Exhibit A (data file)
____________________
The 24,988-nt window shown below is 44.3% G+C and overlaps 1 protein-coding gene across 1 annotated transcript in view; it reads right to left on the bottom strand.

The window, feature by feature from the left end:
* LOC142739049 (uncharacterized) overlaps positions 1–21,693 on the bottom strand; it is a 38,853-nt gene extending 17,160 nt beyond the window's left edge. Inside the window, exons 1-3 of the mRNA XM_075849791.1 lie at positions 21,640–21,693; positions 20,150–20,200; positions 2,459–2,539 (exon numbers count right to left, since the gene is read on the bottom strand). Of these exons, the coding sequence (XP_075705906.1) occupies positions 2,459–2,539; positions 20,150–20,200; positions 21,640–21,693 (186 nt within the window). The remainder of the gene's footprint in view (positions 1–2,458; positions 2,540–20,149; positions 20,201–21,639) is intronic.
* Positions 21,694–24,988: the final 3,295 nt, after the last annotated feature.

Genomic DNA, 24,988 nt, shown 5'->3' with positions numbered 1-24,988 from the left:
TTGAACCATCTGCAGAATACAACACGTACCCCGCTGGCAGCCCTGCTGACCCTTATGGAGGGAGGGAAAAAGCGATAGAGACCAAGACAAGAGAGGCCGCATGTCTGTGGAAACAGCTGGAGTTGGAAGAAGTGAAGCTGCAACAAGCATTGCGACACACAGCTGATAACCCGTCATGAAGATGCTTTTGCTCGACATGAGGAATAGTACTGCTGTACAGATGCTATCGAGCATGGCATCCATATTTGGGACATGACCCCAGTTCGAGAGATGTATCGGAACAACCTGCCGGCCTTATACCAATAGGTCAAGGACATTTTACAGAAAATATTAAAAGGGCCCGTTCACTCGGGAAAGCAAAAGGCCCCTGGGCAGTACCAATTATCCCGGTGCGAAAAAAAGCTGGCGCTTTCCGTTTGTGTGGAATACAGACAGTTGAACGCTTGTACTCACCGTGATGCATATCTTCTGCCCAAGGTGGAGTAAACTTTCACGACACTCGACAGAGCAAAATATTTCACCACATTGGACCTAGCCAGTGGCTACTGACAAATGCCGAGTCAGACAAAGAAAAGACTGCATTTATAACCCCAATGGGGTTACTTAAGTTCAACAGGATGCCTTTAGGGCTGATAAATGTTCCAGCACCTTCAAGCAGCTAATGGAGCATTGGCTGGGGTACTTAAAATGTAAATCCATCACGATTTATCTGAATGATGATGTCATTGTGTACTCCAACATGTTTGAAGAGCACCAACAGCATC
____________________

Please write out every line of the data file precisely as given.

The 24,988-nt window shown below is 44.3% G+C and overlaps 1 protein-coding gene across 1 annotated transcript in view; it reads right to left on the bottom strand.

The window, feature by feature from the left end:
* LOC142739049 (uncharacterized) overlaps positions 1–21,693 on the bottom strand; it is a 38,853-nt gene extending 17,160 nt beyond the window's left edge. Inside the window, exons 1-3 of the mRNA XM_075849791.1 lie at positions 21,640–21,693; positions 20,150–20,200; positions 2,459–2,539 (exon numbers count right to left, since the gene is read on the bottom strand). Of these exons, the coding sequence (XP_075705906.1) occupies positions 2,459–2,539; positions 20,150–20,200; positions 21,640–21,693 (186 nt within the window). The remainder of the gene's footprint in view (positions 1–2,458; positions 2,540–20,149; positions 20,201–21,639) is intronic.
* Positions 21,694–24,988: the final 3,295 nt, after the last annotated feature.

Genomic DNA, 24,988 nt, shown 5'->3' with positions numbered 1-24,988 from the left:
TTGAACCATCTGCAGAATACAACACGTACCCCGCTGGCAGCCCTGCTGACCCTTATGGAGGGAGGGAAAAAGCGATAGAGACCAAGACAAGAGAGGCCGCATGTCTGTGGAAACAGCTGGAGTTGGAAGAAGTGAAGCTGCAACAAGCATTGCGACACACAGCTGATAACCCGTCATGAAGATGCTTTTGCTCGACATGAGGAATAGTACTGCTGTACAGATGCTATCGAGCATGGCATCCATATTTGGGACATGACCCCAGTTCGAGAGATGTATCGGAACAACCTGCCGGCCTTATACCAATAGGTCAAGGACATTTTACAGAAAATATTAAAAGGGCCCGTTCACTCGGGAAAGCAAAAGGCCCCTGGGCAGTACCAATTATCCCGGTGCGAAAAAAAGCTGGCGCTTTCCGTTTGTGTGGAATACAGACAGTTGAACGCTTGTACTCACCGTGATGCATATCTTCTGCCCAAGGTGGAGTAAACTTTCACGACACTCGACAGAGCAAAATATTTCACCACATTGGACCTAGCCAGTGGCTACTGACAAATGCCGAGTCAGACAAAGAAAAGACTGCATTTATAACCCCAATGGGGTTACTTAAGTTCAACAGGATGCCTTTAGGGCTGATAAATGTTCCAGCACCTTCAAGCAGCTAATGGAGCATTGGCTGGGGTACTTAAAATGTAAATCCATCACGATTTATCTGAATGATGATGTCATTGTGTACTCCAACATGTTTGAAGAGCACCAACAGCATC